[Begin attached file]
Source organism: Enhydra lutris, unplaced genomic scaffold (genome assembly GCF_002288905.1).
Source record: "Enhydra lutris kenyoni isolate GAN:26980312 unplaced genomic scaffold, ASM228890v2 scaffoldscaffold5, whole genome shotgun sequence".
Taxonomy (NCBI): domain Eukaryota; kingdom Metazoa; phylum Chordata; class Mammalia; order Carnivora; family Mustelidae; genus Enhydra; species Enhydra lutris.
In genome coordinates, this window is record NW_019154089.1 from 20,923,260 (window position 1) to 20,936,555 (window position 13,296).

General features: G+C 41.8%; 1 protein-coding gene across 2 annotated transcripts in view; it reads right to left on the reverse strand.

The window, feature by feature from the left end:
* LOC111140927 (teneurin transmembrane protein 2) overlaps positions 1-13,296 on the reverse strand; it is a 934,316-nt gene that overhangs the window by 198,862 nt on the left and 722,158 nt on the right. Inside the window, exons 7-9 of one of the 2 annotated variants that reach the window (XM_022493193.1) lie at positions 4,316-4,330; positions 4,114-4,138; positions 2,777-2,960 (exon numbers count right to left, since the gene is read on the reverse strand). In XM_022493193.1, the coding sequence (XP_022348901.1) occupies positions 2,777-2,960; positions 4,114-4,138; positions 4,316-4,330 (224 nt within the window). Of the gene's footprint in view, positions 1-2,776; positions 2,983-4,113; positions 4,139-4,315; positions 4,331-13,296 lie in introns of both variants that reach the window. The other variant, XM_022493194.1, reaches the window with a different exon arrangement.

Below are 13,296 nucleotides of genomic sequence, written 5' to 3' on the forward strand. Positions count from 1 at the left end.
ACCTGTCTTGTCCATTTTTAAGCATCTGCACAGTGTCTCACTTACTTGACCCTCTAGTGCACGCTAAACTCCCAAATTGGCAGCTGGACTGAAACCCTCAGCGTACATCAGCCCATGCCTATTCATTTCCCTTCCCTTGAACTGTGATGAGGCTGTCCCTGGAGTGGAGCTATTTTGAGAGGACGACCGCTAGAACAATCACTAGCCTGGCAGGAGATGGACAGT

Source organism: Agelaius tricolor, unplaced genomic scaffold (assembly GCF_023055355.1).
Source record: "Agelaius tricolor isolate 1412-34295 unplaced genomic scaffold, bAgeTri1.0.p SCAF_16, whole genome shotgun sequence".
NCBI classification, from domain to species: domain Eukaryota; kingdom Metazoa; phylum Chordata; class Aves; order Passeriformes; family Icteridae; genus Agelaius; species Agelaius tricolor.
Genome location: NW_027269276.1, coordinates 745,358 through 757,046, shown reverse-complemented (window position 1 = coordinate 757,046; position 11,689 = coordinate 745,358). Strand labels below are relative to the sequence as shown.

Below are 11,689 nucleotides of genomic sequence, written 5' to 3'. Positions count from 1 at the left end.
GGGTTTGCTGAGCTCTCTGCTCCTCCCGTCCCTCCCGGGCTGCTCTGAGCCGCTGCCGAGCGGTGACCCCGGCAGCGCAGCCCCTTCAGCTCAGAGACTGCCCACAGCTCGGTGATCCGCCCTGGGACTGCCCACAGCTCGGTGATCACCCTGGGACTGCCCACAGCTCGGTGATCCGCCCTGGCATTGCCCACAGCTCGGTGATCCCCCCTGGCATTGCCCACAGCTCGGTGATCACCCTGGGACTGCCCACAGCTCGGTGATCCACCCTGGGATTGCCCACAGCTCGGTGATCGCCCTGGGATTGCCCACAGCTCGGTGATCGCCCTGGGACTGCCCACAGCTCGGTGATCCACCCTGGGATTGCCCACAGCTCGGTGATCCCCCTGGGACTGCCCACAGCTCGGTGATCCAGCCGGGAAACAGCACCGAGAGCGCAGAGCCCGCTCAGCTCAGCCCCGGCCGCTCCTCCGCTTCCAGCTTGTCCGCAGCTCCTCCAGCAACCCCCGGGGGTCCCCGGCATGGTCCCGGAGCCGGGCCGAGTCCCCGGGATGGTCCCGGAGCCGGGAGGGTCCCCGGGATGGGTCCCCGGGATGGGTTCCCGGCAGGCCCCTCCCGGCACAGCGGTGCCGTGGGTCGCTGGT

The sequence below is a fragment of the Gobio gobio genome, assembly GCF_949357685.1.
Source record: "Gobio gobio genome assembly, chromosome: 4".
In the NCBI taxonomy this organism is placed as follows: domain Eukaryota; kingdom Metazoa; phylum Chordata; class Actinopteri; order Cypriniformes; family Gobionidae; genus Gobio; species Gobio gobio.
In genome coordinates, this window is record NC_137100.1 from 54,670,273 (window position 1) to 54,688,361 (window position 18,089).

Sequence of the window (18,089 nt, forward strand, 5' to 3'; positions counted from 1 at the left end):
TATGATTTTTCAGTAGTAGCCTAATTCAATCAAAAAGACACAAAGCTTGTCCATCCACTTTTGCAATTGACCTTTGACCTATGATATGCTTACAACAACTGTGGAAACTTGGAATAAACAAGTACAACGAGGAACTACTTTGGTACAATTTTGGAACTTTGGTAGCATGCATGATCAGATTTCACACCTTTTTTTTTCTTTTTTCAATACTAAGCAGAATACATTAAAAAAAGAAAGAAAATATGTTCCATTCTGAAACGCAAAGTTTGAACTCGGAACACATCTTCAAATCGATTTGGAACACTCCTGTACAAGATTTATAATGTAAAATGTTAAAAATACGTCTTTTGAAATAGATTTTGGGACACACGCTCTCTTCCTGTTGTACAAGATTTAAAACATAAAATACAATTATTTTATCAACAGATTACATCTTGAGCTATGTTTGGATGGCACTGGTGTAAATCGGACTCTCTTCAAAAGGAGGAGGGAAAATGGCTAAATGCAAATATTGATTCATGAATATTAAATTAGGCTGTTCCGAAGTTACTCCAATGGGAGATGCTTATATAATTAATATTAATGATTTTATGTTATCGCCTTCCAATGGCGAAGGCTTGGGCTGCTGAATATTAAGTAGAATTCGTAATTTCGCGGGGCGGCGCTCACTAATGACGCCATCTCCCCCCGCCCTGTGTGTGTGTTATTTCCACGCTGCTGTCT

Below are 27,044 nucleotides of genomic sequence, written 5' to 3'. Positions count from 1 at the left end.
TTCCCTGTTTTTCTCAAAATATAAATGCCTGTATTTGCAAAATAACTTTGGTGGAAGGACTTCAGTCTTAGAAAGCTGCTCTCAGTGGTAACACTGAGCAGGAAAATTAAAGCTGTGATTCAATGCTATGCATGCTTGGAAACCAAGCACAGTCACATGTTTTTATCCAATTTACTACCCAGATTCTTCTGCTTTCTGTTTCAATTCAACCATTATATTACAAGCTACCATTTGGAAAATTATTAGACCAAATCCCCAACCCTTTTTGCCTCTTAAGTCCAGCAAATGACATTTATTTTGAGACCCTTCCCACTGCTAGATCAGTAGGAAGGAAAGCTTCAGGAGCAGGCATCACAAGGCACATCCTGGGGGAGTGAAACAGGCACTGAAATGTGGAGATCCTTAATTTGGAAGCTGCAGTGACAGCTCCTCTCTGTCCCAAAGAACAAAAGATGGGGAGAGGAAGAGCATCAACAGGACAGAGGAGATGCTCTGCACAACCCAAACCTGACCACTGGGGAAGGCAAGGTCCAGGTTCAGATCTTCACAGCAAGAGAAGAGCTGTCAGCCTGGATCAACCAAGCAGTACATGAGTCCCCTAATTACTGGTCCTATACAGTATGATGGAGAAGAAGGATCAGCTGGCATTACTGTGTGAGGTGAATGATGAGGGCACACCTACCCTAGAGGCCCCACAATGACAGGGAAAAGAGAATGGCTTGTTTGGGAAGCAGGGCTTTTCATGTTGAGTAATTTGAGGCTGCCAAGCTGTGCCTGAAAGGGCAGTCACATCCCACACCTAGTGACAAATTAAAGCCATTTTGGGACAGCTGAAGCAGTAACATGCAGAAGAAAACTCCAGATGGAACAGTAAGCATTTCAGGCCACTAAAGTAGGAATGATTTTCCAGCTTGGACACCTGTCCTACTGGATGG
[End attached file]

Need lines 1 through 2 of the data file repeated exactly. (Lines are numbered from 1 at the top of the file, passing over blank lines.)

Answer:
Source organism: Enhydra lutris, unplaced genomic scaffold (genome assembly GCF_002288905.1).
Source record: "Enhydra lutris kenyoni isolate GAN:26980312 unplaced genomic scaffold, ASM228890v2 scaffoldscaffold5, whole genome shotgun sequence".